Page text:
PLA case study #1: Sarah Turvey, Director, Prison Reading Groups
What does Prison Reading Groups (PRG) do?
PRG promotes the spread of reading and reading groups in prisons and provides funding and support for those who run them. The project began in 1999 and now works with over 40 groups in more than 35 prisons nationwide.
The groups are informal and encourage reading for pleasure as the best way to become a reader. Members choose what they read and the books are theirs to keep or pass on to family or other prisoners. Wherever possible, PRG recruits and trains volunteers to facilitate the meetings, usually alongside the prison librarian.
PRG also supports Family Days in about a dozen prisons, providing books and book bags for children visiting a parent in prison. Our Family Days volunteers offer expert advice on children’s books and book corner activities as well as help on the day.
Why is this important?
Books promote empathy and the ability to enter into lives and experiences not our own. Reading groups encourage sociability through critical discussion and reflection. They also connect people: with themselves, with one another, and with the world beyond prison. Talking about ‘buzz books’ – whether Booker prize winners or the book of the blockbuster film – helps members define themselves as readers and gives them a stake in the wider culture. The groups can also connect prisoners to family when books are passed on to partners or children and discussed in phone calls or visits.
What is your role at PRG?
I have worked with PRG since its beginnings in 1999. My current role as Director is to oversee our core activities, to help maintain and develop our partnerships, and as far as I can to influence public opinion and policy around prisoner learning. I also facilitate two of our groups, at HMPs Wandsworth and Bullingdon. I am very well supported by Philip Coales, PRG’s Co-Ordination and Development Officer, and by our close partnership with Give a Book. I am also proud to be a member of the PLA. It has given PRG greater understanding of the larger contexts of prisoner learning and how we can work most effectively within them. In return I hope that PRG provides a useful voice for informal learning and the importance of prison libraries.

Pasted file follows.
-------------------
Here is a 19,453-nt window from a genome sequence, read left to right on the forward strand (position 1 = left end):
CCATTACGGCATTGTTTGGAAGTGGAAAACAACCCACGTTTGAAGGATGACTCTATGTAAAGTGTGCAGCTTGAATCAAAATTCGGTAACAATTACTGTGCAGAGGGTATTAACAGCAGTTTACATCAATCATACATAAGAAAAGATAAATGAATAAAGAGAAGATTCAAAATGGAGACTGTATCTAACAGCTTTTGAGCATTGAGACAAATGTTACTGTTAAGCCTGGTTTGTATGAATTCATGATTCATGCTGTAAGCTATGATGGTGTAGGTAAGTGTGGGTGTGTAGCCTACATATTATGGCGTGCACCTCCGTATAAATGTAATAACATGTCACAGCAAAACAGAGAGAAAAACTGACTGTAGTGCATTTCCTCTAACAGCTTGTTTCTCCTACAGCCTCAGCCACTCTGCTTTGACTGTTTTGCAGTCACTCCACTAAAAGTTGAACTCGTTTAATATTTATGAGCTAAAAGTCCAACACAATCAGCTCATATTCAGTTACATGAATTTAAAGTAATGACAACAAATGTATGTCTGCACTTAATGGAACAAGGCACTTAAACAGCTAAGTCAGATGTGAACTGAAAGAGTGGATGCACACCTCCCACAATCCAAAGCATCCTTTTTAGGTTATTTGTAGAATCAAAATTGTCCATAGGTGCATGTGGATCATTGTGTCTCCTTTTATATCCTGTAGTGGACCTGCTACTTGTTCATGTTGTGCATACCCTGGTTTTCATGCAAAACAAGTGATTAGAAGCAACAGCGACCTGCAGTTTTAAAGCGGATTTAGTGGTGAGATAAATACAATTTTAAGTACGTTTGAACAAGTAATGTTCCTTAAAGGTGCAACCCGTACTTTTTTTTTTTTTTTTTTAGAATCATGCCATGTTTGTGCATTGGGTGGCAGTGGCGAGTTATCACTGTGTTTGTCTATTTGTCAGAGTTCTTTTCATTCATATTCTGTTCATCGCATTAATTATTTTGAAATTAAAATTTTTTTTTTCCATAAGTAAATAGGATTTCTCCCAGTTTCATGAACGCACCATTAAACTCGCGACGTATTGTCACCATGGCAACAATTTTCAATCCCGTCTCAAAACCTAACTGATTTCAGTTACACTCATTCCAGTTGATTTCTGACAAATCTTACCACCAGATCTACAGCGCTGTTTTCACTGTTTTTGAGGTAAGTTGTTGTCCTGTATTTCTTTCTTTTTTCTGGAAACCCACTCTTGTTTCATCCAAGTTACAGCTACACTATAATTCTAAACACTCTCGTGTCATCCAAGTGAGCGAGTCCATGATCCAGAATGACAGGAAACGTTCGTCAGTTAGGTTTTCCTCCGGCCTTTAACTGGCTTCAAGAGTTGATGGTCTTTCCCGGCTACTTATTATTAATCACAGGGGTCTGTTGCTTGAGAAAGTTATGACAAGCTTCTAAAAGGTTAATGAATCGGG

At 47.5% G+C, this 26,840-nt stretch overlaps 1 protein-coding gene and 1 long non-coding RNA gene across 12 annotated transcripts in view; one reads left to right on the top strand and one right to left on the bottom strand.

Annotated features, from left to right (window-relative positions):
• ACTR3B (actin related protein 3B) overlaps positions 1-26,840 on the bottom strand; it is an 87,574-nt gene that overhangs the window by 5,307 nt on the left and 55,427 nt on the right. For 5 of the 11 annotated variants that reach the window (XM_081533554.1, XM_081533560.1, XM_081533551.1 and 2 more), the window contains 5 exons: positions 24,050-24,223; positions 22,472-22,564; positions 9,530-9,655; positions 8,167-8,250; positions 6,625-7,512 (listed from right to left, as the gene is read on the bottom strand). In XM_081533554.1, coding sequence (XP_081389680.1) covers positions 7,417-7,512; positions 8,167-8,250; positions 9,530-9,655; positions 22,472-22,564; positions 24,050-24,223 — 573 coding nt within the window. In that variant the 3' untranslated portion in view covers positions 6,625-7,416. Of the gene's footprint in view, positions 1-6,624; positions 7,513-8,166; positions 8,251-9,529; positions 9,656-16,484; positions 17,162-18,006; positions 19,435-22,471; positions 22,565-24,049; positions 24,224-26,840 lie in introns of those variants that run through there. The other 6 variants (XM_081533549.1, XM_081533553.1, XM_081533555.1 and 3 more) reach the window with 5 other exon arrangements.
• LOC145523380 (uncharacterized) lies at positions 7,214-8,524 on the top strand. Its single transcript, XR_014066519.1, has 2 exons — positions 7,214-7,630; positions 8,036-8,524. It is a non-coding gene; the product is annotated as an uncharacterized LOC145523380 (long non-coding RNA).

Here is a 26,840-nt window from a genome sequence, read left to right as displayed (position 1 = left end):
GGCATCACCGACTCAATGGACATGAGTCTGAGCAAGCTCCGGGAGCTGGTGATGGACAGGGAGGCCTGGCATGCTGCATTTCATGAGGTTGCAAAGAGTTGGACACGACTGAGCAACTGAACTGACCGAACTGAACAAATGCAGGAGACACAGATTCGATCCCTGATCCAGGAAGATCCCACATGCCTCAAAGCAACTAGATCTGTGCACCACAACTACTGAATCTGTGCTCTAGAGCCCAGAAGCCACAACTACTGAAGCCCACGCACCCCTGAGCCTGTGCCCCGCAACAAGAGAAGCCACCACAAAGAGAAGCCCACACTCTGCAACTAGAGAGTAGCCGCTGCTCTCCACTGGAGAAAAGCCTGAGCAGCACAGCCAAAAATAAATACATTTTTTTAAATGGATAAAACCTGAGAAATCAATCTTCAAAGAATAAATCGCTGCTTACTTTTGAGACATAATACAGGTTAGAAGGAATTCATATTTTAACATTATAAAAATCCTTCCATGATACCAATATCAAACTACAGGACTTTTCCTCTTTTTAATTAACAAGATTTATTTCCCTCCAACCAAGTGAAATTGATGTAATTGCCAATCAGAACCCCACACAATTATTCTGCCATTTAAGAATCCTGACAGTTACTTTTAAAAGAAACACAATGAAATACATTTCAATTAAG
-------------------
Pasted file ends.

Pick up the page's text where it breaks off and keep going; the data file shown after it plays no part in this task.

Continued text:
What are you busy with at the moment?
We are currently planning PRG’s annual Reading in Prison Day on Friday, June 17 at the University of Roehampton in South London. Speakers include Helena Kennedy QC, Chair of the Booker Prize Foundation; Lesley Graham, PET alumnus and former member of the reading group at HMP Send; and Nina Champion, Head of Policy at PET. The event is free but booking is essential. To do so, email
Can you give an example of someone who has benefited from your work?
Our groups have a wide range of target memberships, from emergent readers to very experienced ones. Success depends on the librarians who do all the inside negotiating to make groups happen and keep them going, the volunteers who bring such brilliant enthusiasm and imagination to running their groups, and above all to the grit and determination of the members. ‘D’’s story, as told by a volunteer, shows this in action:
"'D' was very nervous when we first me in the prison library. He could read simple sentences but he told me that he read so slowly that by the time he got to the end of a sentence, he’d forgotten the beginning. Reading was like taking medicine. He didn’t like doing it, but he knew it had to be done if he was to stand a chance when he was released.
"He joined the group but it was difficult for him and he was alternately bored and disruptive. But the volunteer refused to give up and insisted that they just needed to find the right book. 'D' stuck with it and eventually found the hook in The Boy in the Striped Pyjamas by John Boyne.
"At the end of the session, ‘D’ asked to take the book back to his cell. It took him some weeks to finish, but he devoted twenty minutes a day, and every time we met he told me in detail the story so far. Far from trying to remember the beginning of each sentence when he got to the end, he was forging his way through the book to find out what would happen next."
What is the biggest challenge you face in doing your work?
For PRG the biggest challenge is access. Many prisoners still do not get weekly visits to the library. Some do not get there even once a month. The library is at the heart of meaningful prisoner learning and Mr Gove needs to make sure the pledges about prisoner access are met.
Could you recommend a book that worked well in a prison reading group?
In one of my groups we recently read The Bookseller of Kabul, Asne Seierstad's story of the Afghan family she lived with for four months. Her account is both very intimate (some thought intrusive) and highly critical of her host and Afghan society. The book provoked a fascinating debate about Islam, Afghan culture and the ethics of non-fiction writing. The men had very mixed views about the book but the discussion was a scorcher!
On Friday 17th June 2016, the University of Roehampton will host the Prison Reading Groups’ (PRG) ‘Reading in Prison Day’. Speakers include Baroness Helena Kennedy QC, author Cathy Rentzenbrink and PET's Head of Policy Nina Champion. For more information and to book your place click here.
The Guardian recently featured an article on PRG work at HMP Thameside.